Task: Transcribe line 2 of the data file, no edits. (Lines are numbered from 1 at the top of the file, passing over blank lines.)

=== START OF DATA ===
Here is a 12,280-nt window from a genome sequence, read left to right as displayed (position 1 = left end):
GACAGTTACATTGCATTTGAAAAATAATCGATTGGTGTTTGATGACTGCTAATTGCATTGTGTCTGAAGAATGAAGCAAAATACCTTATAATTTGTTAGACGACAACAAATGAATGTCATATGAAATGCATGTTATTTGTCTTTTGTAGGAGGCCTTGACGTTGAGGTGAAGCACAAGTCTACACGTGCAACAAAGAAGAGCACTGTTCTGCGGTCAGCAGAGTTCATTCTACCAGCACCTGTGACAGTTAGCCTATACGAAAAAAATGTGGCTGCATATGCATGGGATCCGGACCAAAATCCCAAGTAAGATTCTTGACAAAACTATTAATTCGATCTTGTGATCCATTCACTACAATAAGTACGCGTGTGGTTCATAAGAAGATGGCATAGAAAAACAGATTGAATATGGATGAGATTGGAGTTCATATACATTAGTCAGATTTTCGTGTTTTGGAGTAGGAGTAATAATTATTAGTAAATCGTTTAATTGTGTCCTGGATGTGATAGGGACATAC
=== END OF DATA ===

GACAGTTACATTGCATTTGAAAAATAATCGATTGGTGTTTGATGACTGCTAATTGCATTGTGTCTGAAGAATGAAGCAAAATACCTTATAATTTGTTAGACGACAACAAATGAATGTCATATGAAATGCATGTTATTTGTCTTTTGTAGGAGGCCTTGACGTTGAGGTGAAGCACAAGTCTACACGTGCAACAAAGAAGAGCACTGTTCTGCGGTCAGCAGAGTTCATTCTACCAGCACCTGTGACAGTTAGCCTATACGAAAAAAATGTGGCTGCATATGCATGGGATCCGGACCAAAATCCCAAGTAAGATTCTTGACAAAACTATTAATTCGATCTTGTGATCCATTCACTACAATAAGTACGCGTGTGGTTCATAAGAAGATGGCATAGAAAAACAGATTGAATATGGATGAGATTGGAGTTCATATACATTAGTCAGATTTTCGTGTTTTGGAGTAGGAGTAATAATTATTAGTAAATCGTTTAATTGTGTCCTGGATGTGATAGGGACATAC